One thing the super city does is bring in more ratepayers to share the cost of the local government expense.

    Another thing it does is bring in an easier course to offering these ratepayers a choice – a huge increase in their rates bill or slashing jobs – privatising services and selling assets to pay for their share of the leaky homes bill.

    With this precedent in place more of the cost of leaky homes can be offloaded onto councils nationwide – a super city in Wellington and generally slashing jobs and privatising services as the chosen (Auckland) model for affordability.

    If they are successful in that, it would be an easier course to affording a slashing of the top rate of tax for a certain few nationwide.

    Thus the link between the super city in Auckland, leaky homes and the May budget.

  22. Thomas 24

    Hi
    While I agree about free market ideals causing the problem 300K per house is a ridiculous overstatement. You could bowl and rebuild the overwhelming majority of houses built in the 90’s for much less than that. CHH and others should be made liable and the people trying to make their fortune out of “fixing” leaky homes should also be reined in. Customers are not totally blameless either. Many times we quoted on a building or renovation or said to customers do not do it this way it will need repairs or replacement within ten years. In most cases they would knowingly engage a cheaper builder who was prepared to cut corners. A comment was often made that “we will have sold the house within ten years” Don;t even get me started on botchups by owners or other builders we eventually repaired. Many good tradesmen have left for Australia because the “market” in NZ is rigged so real tradesmen cannot get payment commensurate with the skills required. Big companies with dodgy half trained employees get the contracts. They should be required to have a ratio of qualified to unqualified builders on site.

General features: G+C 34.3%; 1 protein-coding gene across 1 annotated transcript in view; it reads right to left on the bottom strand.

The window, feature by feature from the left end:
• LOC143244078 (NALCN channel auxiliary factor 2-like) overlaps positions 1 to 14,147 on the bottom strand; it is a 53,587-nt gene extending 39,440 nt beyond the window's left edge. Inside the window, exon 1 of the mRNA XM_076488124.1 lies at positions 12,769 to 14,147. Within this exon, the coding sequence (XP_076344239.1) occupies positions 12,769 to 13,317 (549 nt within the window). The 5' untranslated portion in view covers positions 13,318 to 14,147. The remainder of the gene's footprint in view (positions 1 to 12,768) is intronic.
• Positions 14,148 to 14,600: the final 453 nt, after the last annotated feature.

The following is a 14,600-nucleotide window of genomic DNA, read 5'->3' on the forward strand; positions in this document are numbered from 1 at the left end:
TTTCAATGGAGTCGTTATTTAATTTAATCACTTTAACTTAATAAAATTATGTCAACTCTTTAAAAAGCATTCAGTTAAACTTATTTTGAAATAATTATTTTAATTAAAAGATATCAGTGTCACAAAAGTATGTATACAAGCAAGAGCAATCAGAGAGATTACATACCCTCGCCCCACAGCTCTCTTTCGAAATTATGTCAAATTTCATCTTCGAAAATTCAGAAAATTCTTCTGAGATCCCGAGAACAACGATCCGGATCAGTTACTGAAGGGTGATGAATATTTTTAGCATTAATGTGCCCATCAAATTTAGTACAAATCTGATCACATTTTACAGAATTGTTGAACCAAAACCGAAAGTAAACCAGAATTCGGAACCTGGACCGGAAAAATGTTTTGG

• Draco T Bastard 24.1

      Many good tradesmen have left for Australia because the “market’ in NZ is rigged so real tradesmen cannot get payment commensurate with the skills required. Big companies with dodgy half trained employees get the contracts.

      Apparently, the going rate for a qualified carpenter ATM is ~$15+GST. If the companies can’t hire carpenters at that rate, which they can’t, they hire hammer hands and say that they’re carpenters. Quality isn’t any more a part of today’s buildings than it was in 1990s. The big companies are still selling dodgy materials (materials that are banned in other parts of the world), they still take no responsibility for those materials being worthless and no one in government is doing a damned thing about it.

      They should be required to have a ratio of qualified to unqualified builders on site.

      That would be a good start.

  23. RedLogix 25

    You could bowl and rebuild the overwhelming majority of houses built in the 90’s for much less than that.

    Agreed. There are a lot of questions to be asked around this process. Of course re-cladding in permanent materials is not always as simple as it appears. For a start there may well be a lot of structural remedial work to be done, then all the details around doors, windows, decks etc will need major re-work. The reality is that repairs are always far less efficient than building new; labour costs are probably 2-3 times higher.

    At the same time $300k is a very big number and if the govt actually pulled finger and put in place an organisation capable of training people, sourcing materials and generally facilitating the process I’d agree that it could be done for less.

    Trouble is, this bunch of shiny-arses in govt can’t build a cycleway and are even on track for a fail at the RWC piss-up.

  24. Armchair Critic 26

    Great post RL, very thought-provoking.
    “Trouble is, this bunch of shiny-arses in govt can’t build a cycleway and are even on track for a fail at the RWC piss-up”
    Not to mention acknowledging they made a mistake.
    The thing that has me absolutley stumped is the litigious approach to the issue. The whole thing seems to revolve around determing who, or which ideology, is to blame, as if knowing will fix the problem. It won’t.
    Looking for multiple parties to resolve the issue is, IMO, pointless. The developers are mostly long gone, councils do not have the ability to fund this, it’s really down to whichever government has the moral courage to do the right thing, and make up for this horrible combination of mistakes National foisted upon us. Otherwise the houses will rot around their owners, losing everything except their land value and ruining their owner’s health.
    I’m guessing the $23b is an estimate of the direct costs and does not include indirect costs.

  25. Free Market never worked and only allowed monopoly by huge corporations whereby huge bonuses were given CEO’s as a reward to those who came up with the scams that made the most.

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    The Daily Blog | 27-09
  • Cunliffe vs Robertson – Round 2
    Much to the disappointment of the NZ Herald and other right wing pundits who have decided they would like to appoint the next Labour leader, Cunliffe has surprised by deciding to damn the Caucus and appeal directly to the members...
    The Daily Blog | 27-09
  • The tasks before the left and labour movement